I made myself a Great Gatsby-esque dress in anticipation of the movie coming out. My goal was to make something as historically accurate as possible while still using stash fabrics. I ended up making this for less than $15, but used pattern pieces that were still based on extant garments from the era.
Make a slip.
I used the tutorial on American Duchess to make a simple 1920s slip. I embellished it with lace to pretty it up a bit.
Make the overdress.
The shapes of the 1920s are thankfully easy. The bodice is just a tank-top shape, similar to Colette Patterns' Sorbetto, but without the dart. If you use the Sorbetto pattern, you'll need to extend the length quite a bit to bring it down to your hips for the dropped waist look.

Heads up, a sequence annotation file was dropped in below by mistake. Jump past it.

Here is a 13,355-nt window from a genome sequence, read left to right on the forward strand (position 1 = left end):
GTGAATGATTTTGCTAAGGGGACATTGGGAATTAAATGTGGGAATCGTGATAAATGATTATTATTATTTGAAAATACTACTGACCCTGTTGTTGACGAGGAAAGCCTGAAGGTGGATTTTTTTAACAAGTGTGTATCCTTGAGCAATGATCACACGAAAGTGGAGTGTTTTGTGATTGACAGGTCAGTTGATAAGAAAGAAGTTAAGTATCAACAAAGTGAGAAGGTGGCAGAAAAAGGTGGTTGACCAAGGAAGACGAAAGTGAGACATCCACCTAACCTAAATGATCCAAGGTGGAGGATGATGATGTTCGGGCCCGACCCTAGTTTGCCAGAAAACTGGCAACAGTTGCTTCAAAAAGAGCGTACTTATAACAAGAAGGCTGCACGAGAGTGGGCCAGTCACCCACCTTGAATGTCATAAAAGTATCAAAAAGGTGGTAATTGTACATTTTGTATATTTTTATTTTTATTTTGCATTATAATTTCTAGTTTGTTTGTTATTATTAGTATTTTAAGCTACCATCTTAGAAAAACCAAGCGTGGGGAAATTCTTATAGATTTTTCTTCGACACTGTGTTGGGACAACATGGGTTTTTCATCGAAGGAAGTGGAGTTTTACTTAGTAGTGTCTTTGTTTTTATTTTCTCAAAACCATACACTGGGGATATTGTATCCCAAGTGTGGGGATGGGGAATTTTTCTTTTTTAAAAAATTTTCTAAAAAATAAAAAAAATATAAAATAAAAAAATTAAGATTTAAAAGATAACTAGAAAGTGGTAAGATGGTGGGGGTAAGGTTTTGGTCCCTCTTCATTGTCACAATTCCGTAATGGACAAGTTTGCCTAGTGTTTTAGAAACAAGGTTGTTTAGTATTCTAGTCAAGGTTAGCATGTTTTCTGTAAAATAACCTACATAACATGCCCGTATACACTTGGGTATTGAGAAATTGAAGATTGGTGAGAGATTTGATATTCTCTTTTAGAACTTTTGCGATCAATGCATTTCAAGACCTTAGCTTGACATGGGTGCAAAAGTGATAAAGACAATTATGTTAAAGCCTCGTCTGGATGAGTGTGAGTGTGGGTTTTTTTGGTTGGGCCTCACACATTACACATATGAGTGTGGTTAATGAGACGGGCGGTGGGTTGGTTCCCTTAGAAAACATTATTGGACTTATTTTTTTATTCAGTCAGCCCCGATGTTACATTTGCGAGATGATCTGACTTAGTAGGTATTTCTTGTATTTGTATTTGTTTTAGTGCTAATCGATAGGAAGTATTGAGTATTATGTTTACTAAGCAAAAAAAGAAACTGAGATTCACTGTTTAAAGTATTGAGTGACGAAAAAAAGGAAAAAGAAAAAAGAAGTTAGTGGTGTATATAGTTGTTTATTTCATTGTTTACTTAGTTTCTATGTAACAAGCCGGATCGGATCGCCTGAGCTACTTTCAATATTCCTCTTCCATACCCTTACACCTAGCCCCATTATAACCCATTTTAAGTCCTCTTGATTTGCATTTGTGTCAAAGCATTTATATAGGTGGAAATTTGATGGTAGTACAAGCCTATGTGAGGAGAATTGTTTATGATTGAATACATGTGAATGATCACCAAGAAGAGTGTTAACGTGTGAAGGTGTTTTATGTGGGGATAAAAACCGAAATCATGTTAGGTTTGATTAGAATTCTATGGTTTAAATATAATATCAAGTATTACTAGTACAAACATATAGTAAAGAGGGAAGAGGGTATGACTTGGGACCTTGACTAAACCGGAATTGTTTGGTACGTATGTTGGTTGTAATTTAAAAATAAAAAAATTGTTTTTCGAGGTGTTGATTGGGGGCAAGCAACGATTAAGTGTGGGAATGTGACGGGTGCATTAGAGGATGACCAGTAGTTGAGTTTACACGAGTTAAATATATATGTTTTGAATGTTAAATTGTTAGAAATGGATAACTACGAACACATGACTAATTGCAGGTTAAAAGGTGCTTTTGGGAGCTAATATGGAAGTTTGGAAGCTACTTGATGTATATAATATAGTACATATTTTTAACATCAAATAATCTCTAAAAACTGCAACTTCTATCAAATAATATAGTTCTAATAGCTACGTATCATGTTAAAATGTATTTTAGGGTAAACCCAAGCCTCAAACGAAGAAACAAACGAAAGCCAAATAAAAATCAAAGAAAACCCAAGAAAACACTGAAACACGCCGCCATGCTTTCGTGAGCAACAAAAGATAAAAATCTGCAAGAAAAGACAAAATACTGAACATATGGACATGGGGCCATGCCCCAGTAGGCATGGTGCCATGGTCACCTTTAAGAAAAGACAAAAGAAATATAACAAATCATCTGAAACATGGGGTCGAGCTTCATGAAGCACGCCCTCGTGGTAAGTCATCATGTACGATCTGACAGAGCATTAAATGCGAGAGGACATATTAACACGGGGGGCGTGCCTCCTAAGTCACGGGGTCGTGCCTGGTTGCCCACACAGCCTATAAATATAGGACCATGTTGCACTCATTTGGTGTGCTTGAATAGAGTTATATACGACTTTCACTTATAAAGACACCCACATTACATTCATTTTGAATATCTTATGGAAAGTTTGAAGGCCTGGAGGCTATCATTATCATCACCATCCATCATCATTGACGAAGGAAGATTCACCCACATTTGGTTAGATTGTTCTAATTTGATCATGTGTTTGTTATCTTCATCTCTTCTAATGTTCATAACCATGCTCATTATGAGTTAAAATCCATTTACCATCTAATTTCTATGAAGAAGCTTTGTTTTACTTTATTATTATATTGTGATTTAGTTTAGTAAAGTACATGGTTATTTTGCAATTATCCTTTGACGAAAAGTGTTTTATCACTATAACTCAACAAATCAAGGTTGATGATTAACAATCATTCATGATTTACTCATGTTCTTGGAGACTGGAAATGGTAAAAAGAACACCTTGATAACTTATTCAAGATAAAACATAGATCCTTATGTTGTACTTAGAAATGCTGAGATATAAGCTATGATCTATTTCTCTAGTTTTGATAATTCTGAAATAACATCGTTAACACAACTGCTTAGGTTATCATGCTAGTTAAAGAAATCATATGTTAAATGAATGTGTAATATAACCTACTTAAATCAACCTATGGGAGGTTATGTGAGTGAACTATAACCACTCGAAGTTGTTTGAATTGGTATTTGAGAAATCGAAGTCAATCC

For the skirt, I just sketched a curved arc (similar to a half-circle skirt pattern) where the inner arc was the same length as the width of my bodice piece's bottom edge, and the sides were as long as I wanted my skirt to be (mine was 23"). If you angle out the sides more (a curvier arc, if you will), the bottom of the skirt will be fuller and it will look more flared. I've found sewing patterns from that era with full circle skirts, so anything's a possibility! Alternately, you could use a gathered rectangle if you want to go for a simpler pattern-making process.
If you use chiffon or some other floaty, drapey fabric (and I wouldn't really recommend anything else) for the overdress, you might want to use French seams to keep things neat inside. I hand-overcast my seam allowances so that they would be as unobtrusive as possible, since my fabric was so sheer.
I finished my edges with self-fabric bias binding, but you may want to use a more stable fabric than chiffon on yours, since my binding was a mess!
I made a sash (just a long rectangle) to go around the dropped waist. I tacked it onto the side seam by hand.
The head sash is just more of the same, plus a little feather clip from the mall. Add a string of flapper-esque beads and you're all set!